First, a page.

L-Band, X-Band and UHF links to provide the command, telemetry (1693.000 MHz), and tracking (2211.040 MHz) functions. It also provides a set of communications services (Unique Payload Services) which: support the Data Collection Platforms; relay High Rate Information Transmission (HRIT) and imaging data between Earth terminals and relays the Emergency Managers Weather Information Network (EMWIN) broadcast on the HRIT/EMWIN; detects and communicates Search and Rescue (SAR) Emergency Locator Transmitter distress signals; and rebroadcasts processed GOES-R sensor data via the GOES Re-broadcast (GRB).
Other Spacecraft Subsystems
Command and Data Handling Subsystem
The command and data handling (C&DH) system includes the hardware needed to process,
route, and deliver commands, telemetry, and instrument data on board the spacecraft, including the processing resources needed for the flight software to function. The C&DH system includes 6 component types, including the on-board computers, command and telemetry processors, remote interface units, sun pointing platform interface electronics, pyro relay assemblies, and a command decryption unit assembly.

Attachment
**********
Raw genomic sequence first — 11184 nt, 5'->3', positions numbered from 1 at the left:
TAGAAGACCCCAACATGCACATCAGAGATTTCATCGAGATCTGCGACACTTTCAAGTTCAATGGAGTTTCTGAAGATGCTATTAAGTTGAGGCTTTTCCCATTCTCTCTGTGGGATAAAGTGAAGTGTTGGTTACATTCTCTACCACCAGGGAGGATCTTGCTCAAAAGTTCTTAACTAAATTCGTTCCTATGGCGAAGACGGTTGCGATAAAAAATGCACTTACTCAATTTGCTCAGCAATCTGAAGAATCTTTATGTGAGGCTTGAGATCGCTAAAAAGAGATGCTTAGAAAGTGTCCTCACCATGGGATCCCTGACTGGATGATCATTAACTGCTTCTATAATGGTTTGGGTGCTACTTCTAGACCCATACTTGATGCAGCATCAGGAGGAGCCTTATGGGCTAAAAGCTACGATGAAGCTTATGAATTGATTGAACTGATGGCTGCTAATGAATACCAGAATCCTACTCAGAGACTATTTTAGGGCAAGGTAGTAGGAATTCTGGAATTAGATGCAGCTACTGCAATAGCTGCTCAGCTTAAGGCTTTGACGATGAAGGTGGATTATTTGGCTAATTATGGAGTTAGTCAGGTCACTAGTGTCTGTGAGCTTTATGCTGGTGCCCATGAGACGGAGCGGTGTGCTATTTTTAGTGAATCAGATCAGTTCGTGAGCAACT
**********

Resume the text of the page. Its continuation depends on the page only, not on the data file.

Electrical Power Subsystem
The primary function of the electrical power subsystem (EPS) is to provide power to operate the
satellite for 15 years in geostationary orbit. It consists of a Scalable Power Regulation Unit (SPRU) to control the flow of power from the solar arrays and batteries onto the busses, two batteries for energy storage, a solar array for power generation, 70-volt and 28-volt power busses to distribute power to the loads, and two Fuse Board Assemblies to provide load overcurrent protection.
Guidance, Navigation, and Control Subsystem
The guidance, navigation, and control (GN&C) subsystem provide guidance, navigation, and
attitude & articulation control for the GOES-R spacecraft. Inertial Measurement Units (IMU) and
star trackers provide attitude determination, a global positioning system (GPS) receiver provides orbit determination, and attitude control is provided using reaction wheels and the propulsion system. The GN&C subsystem is also responsible for controlling the spacecraft’s gimbals for the X-Band antenna, solar panel, and sun-pointing platform.